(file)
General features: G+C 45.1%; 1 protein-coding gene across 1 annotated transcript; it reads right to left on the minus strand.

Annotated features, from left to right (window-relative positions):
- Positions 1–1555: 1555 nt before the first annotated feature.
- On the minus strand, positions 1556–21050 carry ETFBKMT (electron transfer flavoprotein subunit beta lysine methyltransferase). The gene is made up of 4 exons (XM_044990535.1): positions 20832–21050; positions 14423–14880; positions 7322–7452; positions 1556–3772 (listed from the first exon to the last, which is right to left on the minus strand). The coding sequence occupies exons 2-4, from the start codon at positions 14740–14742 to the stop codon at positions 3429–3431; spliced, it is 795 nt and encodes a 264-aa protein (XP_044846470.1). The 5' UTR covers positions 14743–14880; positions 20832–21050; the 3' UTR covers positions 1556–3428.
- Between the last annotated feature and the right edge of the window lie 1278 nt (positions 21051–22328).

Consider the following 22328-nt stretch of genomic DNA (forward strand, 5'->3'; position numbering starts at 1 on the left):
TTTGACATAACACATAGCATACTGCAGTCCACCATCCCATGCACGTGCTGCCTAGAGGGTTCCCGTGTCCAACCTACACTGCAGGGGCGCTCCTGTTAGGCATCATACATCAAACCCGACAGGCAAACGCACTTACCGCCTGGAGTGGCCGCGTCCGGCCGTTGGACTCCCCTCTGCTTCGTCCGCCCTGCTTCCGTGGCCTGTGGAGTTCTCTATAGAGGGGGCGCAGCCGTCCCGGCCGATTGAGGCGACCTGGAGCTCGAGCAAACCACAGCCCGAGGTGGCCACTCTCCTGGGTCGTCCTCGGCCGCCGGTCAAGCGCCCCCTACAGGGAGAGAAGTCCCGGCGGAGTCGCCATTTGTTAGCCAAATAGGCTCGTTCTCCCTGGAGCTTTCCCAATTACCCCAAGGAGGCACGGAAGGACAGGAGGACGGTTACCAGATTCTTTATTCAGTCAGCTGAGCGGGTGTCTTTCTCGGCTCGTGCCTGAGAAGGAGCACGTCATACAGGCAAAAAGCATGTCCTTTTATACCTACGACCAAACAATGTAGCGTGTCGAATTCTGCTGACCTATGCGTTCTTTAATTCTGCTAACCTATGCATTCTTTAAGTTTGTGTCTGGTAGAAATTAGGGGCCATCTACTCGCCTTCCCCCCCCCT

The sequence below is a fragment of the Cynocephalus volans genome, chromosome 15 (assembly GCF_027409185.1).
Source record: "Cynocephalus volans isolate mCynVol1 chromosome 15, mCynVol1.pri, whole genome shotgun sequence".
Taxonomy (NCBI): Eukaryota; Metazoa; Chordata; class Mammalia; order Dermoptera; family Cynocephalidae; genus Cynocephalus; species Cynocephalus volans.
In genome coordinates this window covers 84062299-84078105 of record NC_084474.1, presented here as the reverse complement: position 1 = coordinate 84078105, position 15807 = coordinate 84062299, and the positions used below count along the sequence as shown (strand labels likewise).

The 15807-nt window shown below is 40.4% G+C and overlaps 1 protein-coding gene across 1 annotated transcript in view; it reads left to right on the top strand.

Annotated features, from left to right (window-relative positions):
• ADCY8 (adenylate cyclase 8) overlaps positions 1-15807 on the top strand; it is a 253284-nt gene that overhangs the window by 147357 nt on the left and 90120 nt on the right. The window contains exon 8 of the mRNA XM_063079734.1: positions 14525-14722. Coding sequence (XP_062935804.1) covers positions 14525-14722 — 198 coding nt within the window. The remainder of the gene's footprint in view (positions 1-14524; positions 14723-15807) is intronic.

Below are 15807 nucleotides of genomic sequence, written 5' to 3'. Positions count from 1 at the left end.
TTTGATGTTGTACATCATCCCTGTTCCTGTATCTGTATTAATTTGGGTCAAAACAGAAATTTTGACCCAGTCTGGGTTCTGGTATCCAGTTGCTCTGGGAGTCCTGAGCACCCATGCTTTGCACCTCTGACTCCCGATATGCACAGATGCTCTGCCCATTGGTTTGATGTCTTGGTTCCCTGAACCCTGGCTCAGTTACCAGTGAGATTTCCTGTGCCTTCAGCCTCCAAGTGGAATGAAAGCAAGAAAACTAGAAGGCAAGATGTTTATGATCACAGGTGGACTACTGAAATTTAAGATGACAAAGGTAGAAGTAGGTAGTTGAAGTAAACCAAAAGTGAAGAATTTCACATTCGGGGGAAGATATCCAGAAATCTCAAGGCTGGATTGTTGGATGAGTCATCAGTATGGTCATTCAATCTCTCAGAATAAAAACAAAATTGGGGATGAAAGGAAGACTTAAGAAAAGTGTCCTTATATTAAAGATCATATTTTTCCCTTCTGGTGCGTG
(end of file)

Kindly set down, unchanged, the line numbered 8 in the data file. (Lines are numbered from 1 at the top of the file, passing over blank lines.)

The sequence below is a fragment of the Cynocephalus volans genome, chromosome 15 (assembly GCF_027409185.1).